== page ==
morgan1MemberSeptember 23, 2011 at 3:52 amPost count: 1
I am a 68 year old male and in the last 5 weeks I have been experiencing severe cramps in my hamstrings & calf muscles when I walk for more than a few feet. I can however work on the eliptical machine for sometime and get a lessing of the pain. I had a MRI in March of 2010 and another September 19 & 20 2011. The results are:
L2-3 Mild spondylosis with a bulging disc with mild flattening of the anterior sac. This progressed minimally from previous study, probably not causing significant stenosis.
l3-4 There is a diffusely-bulging disc which causes mass effect on the anterior thecal sac and loss of fat in the upper right lateral recess accentuated by enlarged ligaments and milder arthritic change involving the facet joints. Bulging disk and spur extends lterally and in near-apposition to the right third nerve root at the foramen. This is unchanged from previous study and is causing mild to moderate canal stenosis and borderline right foraminal encroachment.
L4-5 Bulging degenerative disc with mass effect on thecal sac, enlarged ligaments. Disc also extends laterally on the right and in opposition to the right forth nerve root at the foramen and could effect it. Certainly this is causing moderate central and lateral stenosis. This is fairly similar to previous study.
L5-S1 Shows no herination or encroachment on the thecal sac. Small spur extending laterally, only in near-apposition to the right fifth nerve root in the mid foramen. This is simllar to previous study. No mass effect on the S1 nerve roots or thecal sac. Minimal arthritic change involving facet joints.
Based on this I have been told I am not a good canidate for surgery. However, I am still having significant pain. In your openion, what should the treatment be?Donald Corenman, MD, DCModeratorSeptember 23, 2011 at 10:16 pmPost count: 8507
First- let’s establish the symptoms you suffer from. You have cramping in your hamstrings and calf muscles with walking a short distance. Are the symptoms bilaterally equal or is there much more on one side than the other? Can you walk the exact same distance every time or are there days you can walk further and others that you can’t? If you sit or lie down, do your symptoms go away? If you are at a supermarket and hold onto a shopping cart, can you walk further comfortably?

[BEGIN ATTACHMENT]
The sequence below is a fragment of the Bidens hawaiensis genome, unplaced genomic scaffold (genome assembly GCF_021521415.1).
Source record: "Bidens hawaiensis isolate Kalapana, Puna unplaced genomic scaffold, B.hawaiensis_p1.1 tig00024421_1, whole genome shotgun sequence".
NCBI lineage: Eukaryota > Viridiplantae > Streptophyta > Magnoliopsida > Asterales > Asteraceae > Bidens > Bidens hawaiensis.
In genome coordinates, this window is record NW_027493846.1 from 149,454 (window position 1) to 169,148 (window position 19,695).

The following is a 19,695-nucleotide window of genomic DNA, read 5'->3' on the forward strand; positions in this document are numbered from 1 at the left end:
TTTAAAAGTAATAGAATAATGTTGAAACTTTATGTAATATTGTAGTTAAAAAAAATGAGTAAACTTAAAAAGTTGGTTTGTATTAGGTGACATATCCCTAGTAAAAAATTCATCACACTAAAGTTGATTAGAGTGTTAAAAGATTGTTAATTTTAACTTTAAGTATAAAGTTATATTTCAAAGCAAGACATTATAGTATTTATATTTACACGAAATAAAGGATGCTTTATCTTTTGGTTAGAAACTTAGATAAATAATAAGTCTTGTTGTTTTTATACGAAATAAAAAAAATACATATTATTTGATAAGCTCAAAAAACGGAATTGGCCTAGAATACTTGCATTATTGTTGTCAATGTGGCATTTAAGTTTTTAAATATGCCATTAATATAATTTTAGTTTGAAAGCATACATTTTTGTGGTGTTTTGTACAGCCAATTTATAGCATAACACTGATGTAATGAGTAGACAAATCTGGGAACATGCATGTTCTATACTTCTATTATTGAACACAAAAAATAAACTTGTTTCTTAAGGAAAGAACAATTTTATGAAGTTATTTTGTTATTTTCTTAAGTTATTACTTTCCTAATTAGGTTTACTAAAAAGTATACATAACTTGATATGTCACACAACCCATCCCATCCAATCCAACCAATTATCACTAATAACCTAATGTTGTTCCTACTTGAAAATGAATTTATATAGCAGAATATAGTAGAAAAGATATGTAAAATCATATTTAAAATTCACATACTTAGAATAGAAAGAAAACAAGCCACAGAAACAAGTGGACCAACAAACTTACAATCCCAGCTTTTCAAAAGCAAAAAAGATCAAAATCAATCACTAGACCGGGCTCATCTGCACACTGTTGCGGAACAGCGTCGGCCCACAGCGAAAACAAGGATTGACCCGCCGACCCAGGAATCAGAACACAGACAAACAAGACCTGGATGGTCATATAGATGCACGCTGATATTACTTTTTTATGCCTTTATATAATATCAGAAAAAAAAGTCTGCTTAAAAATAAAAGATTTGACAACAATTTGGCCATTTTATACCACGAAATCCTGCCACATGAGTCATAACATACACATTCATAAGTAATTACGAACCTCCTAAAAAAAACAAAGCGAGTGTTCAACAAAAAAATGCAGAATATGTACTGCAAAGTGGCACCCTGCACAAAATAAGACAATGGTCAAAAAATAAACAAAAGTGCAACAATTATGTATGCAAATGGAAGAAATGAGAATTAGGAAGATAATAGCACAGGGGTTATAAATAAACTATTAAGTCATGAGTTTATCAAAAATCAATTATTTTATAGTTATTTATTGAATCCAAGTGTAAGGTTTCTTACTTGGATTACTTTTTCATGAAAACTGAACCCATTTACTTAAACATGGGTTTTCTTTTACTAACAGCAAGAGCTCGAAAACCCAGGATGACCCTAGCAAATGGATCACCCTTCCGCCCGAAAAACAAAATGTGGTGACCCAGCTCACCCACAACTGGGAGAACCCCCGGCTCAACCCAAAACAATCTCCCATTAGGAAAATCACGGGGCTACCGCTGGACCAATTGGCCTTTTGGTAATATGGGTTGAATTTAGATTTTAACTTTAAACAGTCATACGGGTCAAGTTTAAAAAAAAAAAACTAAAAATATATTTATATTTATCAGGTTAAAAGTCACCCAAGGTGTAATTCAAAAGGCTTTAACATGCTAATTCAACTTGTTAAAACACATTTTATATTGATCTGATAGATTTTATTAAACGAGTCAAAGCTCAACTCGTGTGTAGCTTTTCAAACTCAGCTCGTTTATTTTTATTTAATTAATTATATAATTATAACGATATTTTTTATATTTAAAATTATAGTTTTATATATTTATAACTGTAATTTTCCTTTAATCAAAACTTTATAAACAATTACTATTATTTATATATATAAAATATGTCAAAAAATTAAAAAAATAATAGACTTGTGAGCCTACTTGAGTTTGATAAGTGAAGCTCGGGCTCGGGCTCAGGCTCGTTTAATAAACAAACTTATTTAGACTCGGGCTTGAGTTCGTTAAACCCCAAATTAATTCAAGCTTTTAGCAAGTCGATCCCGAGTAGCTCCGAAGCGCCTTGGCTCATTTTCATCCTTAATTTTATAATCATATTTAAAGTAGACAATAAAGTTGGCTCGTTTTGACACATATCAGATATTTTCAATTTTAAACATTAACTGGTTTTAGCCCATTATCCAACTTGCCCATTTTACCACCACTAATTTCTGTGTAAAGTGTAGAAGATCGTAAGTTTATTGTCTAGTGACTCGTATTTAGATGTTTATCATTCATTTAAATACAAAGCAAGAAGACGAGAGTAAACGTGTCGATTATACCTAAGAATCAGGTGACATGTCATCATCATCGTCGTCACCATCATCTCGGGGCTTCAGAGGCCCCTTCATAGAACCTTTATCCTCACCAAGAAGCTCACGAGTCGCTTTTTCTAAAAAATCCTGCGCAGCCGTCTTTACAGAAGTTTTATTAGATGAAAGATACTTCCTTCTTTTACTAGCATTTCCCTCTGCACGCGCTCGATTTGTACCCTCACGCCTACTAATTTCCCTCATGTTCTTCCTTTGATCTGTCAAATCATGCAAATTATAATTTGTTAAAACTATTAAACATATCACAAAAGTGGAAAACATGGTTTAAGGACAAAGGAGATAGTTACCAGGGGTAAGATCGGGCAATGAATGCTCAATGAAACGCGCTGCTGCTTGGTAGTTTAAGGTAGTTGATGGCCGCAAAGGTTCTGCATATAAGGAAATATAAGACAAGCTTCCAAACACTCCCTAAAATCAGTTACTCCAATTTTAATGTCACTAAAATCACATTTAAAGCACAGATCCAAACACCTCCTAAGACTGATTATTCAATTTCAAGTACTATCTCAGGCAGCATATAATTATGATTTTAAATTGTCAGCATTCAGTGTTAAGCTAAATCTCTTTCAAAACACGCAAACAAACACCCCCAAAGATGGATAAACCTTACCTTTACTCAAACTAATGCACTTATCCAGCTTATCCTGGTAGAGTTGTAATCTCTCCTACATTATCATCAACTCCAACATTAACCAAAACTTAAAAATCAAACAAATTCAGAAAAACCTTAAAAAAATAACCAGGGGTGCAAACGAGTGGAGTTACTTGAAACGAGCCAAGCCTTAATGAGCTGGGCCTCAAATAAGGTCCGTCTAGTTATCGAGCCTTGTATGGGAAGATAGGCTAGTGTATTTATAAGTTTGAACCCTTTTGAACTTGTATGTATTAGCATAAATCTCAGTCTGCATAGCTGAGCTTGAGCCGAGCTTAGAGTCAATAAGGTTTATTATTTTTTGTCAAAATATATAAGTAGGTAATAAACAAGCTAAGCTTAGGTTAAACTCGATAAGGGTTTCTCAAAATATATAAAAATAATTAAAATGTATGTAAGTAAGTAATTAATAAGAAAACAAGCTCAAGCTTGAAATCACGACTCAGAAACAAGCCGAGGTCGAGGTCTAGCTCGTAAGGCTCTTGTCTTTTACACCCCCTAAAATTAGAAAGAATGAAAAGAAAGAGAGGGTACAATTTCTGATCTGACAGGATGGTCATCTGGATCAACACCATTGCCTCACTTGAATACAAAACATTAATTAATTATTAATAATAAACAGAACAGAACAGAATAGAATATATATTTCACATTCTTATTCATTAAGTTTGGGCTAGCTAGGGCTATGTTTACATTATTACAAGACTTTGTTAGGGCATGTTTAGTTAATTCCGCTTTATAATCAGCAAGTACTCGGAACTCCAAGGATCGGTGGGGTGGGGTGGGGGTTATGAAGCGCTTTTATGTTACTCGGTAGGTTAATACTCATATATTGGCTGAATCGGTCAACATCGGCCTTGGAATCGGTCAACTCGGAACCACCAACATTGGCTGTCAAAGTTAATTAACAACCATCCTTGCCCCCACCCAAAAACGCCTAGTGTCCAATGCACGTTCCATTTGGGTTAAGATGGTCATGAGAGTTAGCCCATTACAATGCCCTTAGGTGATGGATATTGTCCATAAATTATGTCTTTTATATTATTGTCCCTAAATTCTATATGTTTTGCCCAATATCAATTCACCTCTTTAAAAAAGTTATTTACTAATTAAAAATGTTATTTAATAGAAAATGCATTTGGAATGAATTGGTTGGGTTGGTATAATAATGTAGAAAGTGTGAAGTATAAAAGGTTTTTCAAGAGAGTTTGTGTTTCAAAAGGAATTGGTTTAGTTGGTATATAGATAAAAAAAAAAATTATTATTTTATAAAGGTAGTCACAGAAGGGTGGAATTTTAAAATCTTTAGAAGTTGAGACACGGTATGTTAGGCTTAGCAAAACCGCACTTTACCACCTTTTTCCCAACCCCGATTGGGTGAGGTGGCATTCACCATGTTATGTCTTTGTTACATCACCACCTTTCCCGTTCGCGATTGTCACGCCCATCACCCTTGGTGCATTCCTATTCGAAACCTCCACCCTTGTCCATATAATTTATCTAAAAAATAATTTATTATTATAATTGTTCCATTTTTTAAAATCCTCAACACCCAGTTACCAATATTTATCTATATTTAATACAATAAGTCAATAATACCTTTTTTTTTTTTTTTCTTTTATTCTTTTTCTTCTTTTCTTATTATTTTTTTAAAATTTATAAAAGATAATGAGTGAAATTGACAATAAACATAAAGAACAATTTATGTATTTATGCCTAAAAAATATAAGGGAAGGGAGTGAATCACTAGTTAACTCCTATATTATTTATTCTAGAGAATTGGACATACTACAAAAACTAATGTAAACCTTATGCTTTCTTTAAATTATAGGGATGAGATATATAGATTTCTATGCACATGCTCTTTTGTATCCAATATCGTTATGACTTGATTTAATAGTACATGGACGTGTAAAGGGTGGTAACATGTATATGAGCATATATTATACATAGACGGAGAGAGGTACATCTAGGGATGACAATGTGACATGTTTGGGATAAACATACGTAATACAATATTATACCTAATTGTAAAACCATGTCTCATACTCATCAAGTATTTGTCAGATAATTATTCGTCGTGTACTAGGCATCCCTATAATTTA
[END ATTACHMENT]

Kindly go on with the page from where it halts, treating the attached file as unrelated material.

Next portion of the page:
Are these symptoms actually muscle cramps or pain that feels like muscle cramping? Do you get this cramping in any other muscle groups, especially in your arms? You note that you can work out on an elliptical machine and do not get onset of symptoms- at least for a longer time. Are you bent forward when you work out?
Has someone looked at your feet to see if there are pulses present? Are your feet discolored or swollen? Do you have ankle swelling? Have you lost hair on your feet and are your toenails thickened?
All these questions differentiate vascular claudication from neurogenic claudication (see web site). You very well might have spinal stenosis which leads to neurogenic claudication but your differential is still not established (again- see website).
Assuming neurogenic claudication, a great test and treatment is an epidural steroid injection. If you get good relief, even for a short period of time, this might confirm the diagnosis. You might even get long term relief (3 months or more). Now- if we assume the presence of neurogenic claudication, you might be a candidate for surgical decompression but that depends upon many factors including the spinal stability and your ability to undergo the surgery.
Your MRI does note the presence of central stenosis which certainly can cause your symptoms, especially at L4-L5.
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